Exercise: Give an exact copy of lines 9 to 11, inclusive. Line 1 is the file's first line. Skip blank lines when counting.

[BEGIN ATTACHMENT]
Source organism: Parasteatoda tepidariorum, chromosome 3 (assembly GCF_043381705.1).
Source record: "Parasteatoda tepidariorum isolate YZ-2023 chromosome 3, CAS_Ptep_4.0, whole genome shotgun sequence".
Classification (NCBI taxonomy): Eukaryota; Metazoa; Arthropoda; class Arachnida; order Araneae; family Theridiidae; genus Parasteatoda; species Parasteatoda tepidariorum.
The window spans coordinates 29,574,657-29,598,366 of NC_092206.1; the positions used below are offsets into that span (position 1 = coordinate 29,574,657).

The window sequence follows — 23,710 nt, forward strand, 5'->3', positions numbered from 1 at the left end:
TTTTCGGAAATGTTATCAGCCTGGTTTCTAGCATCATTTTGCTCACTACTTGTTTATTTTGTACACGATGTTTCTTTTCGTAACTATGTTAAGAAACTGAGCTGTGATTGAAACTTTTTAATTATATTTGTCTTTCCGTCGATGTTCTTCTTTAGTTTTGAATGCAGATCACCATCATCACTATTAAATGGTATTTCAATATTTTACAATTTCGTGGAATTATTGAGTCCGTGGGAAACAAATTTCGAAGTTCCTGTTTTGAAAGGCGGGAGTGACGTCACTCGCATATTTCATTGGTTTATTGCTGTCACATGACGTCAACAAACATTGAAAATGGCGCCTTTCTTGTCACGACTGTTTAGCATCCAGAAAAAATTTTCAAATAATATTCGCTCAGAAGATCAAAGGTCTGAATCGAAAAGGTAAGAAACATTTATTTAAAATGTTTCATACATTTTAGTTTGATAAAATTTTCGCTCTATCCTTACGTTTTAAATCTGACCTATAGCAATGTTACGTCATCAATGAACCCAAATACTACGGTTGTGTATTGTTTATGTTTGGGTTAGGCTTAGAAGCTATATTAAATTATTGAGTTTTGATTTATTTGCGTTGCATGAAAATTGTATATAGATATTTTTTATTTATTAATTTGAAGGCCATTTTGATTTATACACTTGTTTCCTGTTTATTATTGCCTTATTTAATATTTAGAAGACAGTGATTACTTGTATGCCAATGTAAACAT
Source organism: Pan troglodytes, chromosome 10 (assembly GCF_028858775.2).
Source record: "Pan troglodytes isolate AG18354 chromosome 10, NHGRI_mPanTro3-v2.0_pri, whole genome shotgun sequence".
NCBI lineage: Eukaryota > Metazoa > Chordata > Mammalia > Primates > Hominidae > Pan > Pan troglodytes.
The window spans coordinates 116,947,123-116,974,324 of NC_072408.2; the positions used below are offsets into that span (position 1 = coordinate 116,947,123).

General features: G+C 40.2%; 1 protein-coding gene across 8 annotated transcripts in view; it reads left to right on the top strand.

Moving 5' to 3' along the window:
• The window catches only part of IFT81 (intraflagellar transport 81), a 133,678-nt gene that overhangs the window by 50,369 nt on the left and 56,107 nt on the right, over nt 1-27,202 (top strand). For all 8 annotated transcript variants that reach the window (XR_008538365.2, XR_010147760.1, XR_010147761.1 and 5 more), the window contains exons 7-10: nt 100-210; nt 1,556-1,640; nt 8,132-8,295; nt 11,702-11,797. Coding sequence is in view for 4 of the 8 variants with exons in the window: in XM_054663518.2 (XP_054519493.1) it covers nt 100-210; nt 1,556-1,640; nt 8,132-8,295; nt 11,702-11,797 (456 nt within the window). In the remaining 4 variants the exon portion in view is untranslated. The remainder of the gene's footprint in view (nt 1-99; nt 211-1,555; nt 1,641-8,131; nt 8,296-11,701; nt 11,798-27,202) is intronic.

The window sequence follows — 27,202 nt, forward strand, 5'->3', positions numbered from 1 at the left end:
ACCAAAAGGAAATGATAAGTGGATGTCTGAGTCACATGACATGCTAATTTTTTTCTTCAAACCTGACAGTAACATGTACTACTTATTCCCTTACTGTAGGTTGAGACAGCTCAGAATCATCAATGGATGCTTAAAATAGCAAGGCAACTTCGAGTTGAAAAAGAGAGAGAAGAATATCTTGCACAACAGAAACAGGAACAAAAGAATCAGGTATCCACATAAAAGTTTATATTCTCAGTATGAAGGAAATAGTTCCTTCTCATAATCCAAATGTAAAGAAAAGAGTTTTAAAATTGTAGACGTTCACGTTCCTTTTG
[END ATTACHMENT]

NCBI lineage: Eukaryota > Metazoa > Chordata > Mammalia > Primates > Hominidae > Pan > Pan troglodytes.
The window spans coordinates 116,947,123-116,974,324 of NC_072408.2; the positions used below are offsets into that span (position 1 = coordinate 116,947,123).

General features: G+C 40.2%; 1 protein-coding gene across 8 annotated transcripts in view; it reads left to right on the top strand.